The Hope Street Group, a Washington D.C.-area, non-profit bipartisan advocacy organization working on national employment, health care and education policy issues, has named Cheney Middle School science teacher Tammie Schrader as a National Teacher Fellow. Schrader is one of 12 selected from a group of 100 educators from 27 states to serve as representatives advocating for education policy changes.
“Hope Street Group’s National Teacher Fellow Program allows teachers not just a seat at the table but a voice that others want to hear,” Hope Street vice president of education Daniel Cruce said in a Jan. 15 news release. “Education reform must be done with teachers, not to teachers.”
In a Feb. 5 interview Schrader said Hope Street trains and instructs teachers on how to work and collaborate with congressional and legislative leaders with regards to policy issues. She has already attended a January training session in Washington D.C. and will meet monthly with the other 11 representatives via teleconferences to discuss education issues such as teacher evaluations and teacher incentives.
“We’re kind of a mouthpiece from one district to another,” she said.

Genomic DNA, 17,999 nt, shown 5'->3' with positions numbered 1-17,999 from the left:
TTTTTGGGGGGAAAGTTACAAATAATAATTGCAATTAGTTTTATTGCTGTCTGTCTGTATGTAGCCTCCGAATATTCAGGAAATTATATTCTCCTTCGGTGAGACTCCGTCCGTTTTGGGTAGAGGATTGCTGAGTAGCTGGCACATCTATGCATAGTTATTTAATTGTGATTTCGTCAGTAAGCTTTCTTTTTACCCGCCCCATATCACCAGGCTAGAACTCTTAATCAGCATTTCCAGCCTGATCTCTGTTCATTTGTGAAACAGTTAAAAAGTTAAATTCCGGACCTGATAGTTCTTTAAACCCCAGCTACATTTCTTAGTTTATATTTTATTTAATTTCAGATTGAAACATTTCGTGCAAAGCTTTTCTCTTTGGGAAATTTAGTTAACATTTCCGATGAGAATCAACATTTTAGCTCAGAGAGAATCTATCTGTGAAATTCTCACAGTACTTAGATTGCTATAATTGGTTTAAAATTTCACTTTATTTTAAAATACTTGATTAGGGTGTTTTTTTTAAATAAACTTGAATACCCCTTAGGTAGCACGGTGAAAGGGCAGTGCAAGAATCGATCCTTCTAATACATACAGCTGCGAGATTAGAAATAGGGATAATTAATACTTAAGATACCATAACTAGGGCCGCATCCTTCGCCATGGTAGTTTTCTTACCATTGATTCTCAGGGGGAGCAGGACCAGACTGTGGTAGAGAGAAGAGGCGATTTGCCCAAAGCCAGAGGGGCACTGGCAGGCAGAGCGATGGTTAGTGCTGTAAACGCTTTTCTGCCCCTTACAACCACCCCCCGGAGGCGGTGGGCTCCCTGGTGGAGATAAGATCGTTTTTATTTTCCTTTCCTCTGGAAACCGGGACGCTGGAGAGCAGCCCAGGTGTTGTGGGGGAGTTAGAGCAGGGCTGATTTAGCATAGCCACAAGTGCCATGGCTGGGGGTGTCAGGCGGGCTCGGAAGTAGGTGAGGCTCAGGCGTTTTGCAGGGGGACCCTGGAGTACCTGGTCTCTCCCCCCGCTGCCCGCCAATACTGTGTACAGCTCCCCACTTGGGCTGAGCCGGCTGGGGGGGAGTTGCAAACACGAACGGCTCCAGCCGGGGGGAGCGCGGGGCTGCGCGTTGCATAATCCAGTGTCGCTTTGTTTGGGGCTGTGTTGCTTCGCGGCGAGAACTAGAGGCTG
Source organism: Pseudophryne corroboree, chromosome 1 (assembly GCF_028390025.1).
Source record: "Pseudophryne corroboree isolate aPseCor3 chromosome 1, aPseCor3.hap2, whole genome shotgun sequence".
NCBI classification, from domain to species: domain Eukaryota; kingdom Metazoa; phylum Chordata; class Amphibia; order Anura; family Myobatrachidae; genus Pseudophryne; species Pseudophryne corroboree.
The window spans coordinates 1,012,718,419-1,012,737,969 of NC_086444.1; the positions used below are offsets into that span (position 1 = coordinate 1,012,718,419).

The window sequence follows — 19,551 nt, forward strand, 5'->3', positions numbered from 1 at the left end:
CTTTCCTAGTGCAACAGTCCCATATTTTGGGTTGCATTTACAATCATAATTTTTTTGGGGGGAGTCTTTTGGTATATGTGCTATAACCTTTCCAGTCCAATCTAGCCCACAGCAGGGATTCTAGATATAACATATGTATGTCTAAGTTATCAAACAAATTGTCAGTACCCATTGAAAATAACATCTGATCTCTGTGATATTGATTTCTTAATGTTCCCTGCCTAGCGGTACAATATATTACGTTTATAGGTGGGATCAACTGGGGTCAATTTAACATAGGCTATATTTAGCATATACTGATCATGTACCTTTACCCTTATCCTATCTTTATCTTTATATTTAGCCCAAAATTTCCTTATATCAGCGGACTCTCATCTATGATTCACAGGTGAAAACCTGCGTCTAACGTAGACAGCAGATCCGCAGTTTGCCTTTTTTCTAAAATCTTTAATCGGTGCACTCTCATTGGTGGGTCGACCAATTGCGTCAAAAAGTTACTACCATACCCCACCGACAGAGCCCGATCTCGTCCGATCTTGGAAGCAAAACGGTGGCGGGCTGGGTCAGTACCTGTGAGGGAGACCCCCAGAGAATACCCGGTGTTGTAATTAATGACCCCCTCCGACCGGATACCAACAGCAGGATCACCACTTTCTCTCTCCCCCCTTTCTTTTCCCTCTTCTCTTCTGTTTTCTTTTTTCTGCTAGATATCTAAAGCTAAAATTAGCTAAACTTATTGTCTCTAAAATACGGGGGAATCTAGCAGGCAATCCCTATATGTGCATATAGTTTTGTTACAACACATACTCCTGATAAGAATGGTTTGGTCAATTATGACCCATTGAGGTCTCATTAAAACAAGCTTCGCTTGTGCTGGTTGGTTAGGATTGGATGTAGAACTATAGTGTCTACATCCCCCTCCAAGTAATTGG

Schrader has served on the state of Washington Science Assessment Leadership Team for 15 years, traveling to Olympia to help write science assessment tests. She has also served on the state’s Education Board for the past three years, working on implementing video games into the curriculum.
Schrader has collaborated with the Iowa-company Filament Games to develop video games targeting low readers that provide science instruction in a format easier for these students to understand. While her class has served as a case study for this, she said the games are also designed to teach students at all levels.
“They’re teaching it in a medium that kids are familiar with,” she said.
Schrader also teaches science methods at Gonzaga University, and said many teachers don’t realize how political, education policy can be.
“Teaching is very political, and I didn’t even understand that until I started to teach,” she said.
One of her big priorities as a Hope Street Group National Teacher Fellow is to work with teachers in understanding some of the politics in education and the role of the federal Department of Education, empowering teachers to have a “voice” in their profession.
“The Department of Education is a conduit,” Schrader said. “They want to hear from teachers.”
Schrader returns to Washington, D.C. in March to meet with members of Congress on state education policies. That same month she will also travel to Florida to give a presentation on video game implementation in the classroom to a national conference.
John McCallum can be reached at email@example.com.